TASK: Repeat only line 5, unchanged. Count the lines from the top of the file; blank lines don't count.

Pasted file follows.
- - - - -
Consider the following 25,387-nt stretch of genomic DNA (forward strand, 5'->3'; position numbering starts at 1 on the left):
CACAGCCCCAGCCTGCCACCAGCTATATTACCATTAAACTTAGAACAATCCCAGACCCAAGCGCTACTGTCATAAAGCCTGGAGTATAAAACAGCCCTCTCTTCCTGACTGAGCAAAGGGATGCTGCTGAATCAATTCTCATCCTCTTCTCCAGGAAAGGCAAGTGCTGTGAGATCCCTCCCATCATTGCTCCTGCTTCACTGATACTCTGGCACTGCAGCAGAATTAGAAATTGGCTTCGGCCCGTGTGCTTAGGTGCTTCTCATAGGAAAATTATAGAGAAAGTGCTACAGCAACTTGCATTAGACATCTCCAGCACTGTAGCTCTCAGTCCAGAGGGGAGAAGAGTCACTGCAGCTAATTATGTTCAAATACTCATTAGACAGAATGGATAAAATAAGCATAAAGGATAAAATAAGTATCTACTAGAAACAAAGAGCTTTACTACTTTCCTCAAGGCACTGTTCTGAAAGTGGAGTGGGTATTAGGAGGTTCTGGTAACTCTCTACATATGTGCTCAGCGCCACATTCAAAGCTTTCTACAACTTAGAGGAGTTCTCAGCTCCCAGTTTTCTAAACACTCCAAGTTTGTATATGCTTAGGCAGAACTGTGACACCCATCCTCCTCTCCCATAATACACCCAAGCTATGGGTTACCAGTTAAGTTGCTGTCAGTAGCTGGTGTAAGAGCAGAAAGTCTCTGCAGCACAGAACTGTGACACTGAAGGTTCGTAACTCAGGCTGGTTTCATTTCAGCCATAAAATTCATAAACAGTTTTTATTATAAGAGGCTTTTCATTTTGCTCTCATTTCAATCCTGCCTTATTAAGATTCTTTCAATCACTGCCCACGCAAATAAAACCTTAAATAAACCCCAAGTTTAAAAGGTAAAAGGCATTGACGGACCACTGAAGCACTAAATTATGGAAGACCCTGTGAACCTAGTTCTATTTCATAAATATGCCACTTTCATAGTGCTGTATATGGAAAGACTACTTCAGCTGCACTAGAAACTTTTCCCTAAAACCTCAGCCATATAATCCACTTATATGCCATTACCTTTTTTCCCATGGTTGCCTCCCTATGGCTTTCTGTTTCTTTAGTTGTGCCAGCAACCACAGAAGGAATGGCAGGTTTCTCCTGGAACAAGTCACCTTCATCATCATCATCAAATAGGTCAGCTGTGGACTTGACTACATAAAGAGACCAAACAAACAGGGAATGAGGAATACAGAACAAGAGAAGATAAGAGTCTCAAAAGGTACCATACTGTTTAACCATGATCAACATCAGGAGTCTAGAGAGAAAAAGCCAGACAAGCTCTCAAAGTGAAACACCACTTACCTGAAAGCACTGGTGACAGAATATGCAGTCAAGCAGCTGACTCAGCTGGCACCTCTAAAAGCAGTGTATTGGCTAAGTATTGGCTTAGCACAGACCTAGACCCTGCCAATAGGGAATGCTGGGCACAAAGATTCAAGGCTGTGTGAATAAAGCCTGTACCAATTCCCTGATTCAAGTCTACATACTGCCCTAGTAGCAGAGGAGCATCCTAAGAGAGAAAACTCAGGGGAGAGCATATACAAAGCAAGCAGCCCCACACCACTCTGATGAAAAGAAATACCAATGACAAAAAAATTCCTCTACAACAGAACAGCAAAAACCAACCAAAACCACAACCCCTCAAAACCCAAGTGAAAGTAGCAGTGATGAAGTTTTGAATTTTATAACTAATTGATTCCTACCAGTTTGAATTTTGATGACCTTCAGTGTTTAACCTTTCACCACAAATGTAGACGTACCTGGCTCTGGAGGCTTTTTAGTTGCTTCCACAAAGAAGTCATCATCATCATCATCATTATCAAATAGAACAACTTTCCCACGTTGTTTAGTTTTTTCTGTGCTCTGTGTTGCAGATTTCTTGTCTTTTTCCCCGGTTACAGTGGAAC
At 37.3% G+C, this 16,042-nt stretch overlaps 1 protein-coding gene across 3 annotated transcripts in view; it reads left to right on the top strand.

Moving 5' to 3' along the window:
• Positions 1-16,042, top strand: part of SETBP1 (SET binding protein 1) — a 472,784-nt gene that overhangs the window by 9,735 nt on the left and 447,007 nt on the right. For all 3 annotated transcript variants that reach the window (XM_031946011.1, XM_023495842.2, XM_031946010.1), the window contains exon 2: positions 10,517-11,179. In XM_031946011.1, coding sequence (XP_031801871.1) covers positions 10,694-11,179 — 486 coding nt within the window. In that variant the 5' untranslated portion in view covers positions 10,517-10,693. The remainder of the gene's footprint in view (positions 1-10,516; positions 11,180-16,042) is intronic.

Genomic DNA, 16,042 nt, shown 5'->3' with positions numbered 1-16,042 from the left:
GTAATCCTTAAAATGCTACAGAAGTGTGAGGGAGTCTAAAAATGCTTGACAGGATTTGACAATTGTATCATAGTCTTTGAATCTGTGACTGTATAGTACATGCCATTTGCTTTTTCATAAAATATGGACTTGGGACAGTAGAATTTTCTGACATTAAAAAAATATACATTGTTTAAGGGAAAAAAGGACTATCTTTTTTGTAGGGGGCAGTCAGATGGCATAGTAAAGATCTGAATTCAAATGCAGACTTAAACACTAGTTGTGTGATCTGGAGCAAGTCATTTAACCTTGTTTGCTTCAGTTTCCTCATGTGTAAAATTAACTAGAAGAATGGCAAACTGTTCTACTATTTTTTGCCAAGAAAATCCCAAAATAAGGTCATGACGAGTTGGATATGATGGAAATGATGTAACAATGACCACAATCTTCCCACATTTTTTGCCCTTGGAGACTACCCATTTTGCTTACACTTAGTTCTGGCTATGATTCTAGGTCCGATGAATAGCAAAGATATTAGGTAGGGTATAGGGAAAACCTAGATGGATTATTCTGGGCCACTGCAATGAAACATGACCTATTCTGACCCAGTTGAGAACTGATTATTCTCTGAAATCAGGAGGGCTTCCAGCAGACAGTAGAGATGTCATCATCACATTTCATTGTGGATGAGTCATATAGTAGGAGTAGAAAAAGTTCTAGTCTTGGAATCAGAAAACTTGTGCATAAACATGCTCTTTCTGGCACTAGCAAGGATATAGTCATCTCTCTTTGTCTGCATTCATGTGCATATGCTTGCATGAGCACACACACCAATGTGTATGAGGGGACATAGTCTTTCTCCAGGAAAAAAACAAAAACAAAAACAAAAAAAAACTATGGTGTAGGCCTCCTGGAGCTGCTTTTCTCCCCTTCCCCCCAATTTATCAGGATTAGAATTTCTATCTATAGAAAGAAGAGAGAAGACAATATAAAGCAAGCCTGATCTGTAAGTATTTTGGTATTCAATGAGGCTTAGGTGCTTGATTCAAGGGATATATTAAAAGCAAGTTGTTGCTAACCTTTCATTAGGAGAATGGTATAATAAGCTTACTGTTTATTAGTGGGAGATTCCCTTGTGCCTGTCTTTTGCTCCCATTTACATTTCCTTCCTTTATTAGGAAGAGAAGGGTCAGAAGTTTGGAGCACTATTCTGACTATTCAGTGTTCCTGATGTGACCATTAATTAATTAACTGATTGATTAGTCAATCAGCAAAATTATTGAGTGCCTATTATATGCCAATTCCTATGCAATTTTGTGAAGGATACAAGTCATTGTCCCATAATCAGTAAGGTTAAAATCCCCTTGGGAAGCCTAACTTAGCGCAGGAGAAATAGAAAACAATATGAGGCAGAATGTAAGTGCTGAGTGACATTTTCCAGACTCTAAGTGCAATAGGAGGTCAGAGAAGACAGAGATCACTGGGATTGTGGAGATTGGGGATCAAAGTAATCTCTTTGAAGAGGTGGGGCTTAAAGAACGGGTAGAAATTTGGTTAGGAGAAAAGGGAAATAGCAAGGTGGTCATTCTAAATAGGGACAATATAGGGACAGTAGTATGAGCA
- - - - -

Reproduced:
• Positions 1-16,042, top strand: part of SETBP1 (SET binding protein 1) — a 472,784-nt gene that overhangs the window by 9,735 nt on the left and 447,007 nt on the right. For all 3 annotated transcript variants that reach the window (XM_031946011.1, XM_023495842.2, XM_031946010.1), the window contains exon 2: positions 10,517-11,179. In XM_031946011.1, coding sequence (XP_031801871.1) covers positions 10,694-11,179 — 486 coding nt within the window. In that variant the 5' untranslated portion in view covers positions 10,517-10,693. The remainder of the gene's footprint in view (positions 1-10,516; positions 11,180-16,042) is intronic.